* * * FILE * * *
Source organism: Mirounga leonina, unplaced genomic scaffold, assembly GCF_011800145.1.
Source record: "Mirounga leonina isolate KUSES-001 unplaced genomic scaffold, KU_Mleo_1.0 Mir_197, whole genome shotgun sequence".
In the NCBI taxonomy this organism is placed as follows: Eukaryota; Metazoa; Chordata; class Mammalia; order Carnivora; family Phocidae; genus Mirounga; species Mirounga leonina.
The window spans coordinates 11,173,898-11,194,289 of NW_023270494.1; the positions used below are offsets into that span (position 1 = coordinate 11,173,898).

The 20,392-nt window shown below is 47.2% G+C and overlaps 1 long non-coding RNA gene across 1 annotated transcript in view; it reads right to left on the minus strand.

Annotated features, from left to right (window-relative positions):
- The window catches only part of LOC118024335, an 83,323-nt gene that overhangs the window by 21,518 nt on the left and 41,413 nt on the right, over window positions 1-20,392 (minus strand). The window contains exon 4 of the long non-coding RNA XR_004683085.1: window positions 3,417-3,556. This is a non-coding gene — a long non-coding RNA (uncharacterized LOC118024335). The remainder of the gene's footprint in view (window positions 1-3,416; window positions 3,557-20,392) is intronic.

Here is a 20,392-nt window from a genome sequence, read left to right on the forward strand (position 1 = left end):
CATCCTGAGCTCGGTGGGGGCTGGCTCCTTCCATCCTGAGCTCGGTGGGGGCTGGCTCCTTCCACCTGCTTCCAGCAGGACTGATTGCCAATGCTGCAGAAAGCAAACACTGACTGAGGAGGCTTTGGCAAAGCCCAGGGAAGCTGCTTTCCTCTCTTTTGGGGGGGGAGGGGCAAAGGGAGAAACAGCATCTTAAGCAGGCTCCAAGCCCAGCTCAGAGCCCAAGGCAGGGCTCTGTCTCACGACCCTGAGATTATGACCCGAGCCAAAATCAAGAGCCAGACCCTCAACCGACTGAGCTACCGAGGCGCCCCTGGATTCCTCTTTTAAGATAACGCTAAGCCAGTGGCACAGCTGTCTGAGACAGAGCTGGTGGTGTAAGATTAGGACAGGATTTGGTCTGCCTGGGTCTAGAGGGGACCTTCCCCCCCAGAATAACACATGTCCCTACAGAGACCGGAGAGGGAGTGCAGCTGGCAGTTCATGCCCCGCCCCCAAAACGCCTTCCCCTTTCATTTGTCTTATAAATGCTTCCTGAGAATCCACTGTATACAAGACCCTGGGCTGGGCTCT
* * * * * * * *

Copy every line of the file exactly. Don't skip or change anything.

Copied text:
Source organism: Mirounga leonina, unplaced genomic scaffold, assembly GCF_011800145.1.
Source record: "Mirounga leonina isolate KUSES-001 unplaced genomic scaffold, KU_Mleo_1.0 Mir_197, whole genome shotgun sequence".
In the NCBI taxonomy this organism is placed as follows: Eukaryota; Metazoa; Chordata; class Mammalia; order Carnivora; family Phocidae; genus Mirounga; species Mirounga leonina.
The window spans coordinates 11,173,898-11,194,289 of NW_023270494.1; the positions used below are offsets into that span (position 1 = coordinate 11,173,898).

The 20,392-nt window shown below is 47.2% G+C and overlaps 1 long non-coding RNA gene across 1 annotated transcript in view; it reads right to left on the minus strand.

Annotated features, from left to right (window-relative positions):
- The window catches only part of LOC118024335, an 83,323-nt gene that overhangs the window by 21,518 nt on the left and 41,413 nt on the right, over window positions 1-20,392 (minus strand). The window contains exon 4 of the long non-coding RNA XR_004683085.1: window positions 3,417-3,556. This is a non-coding gene — a long non-coding RNA (uncharacterized LOC118024335). The remainder of the gene's footprint in view (window positions 1-3,416; window positions 3,557-20,392) is intronic.

Here is a 20,392-nt window from a genome sequence, read left to right on the forward strand (position 1 = left end):
CATCCTGAGCTCGGTGGGGGCTGGCTCCTTCCATCCTGAGCTCGGTGGGGGCTGGCTCCTTCCACCTGCTTCCAGCAGGACTGATTGCCAATGCTGCAGAAAGCAAACACTGACTGAGGAGGCTTTGGCAAAGCCCAGGGAAGCTGCTTTCCTCTCTTTTGGGGGGGGAGGGGCAAAGGGAGAAACAGCATCTTAAGCAGGCTCCAAGCCCAGCTCAGAGCCCAAGGCAGGGCTCTGTCTCACGACCCTGAGATTATGACCCGAGCCAAAATCAAGAGCCAGACCCTCAACCGACTGAGCTACCGAGGCGCCCCTGGATTCCTCTTTTAAGATAACGCTAAGCCAGTGGCACAGCTGTCTGAGACAGAGCTGGTGGTGTAAGATTAGGACAGGATTTGGTCTGCCTGGGTCTAGAGGGGACCTTCCCCCCCAGAATAACACATGTCCCTACAGAGACCGGAGAGGGAGTGCAGCTGGCAGTTCATGCCCCGCCCCCAAAACGCCTTCCCCTTTCATTTGTCTTATAAATGCTTCCTGAGAATCCACTGTATACAAGACCCTGGGCTGGGCTCT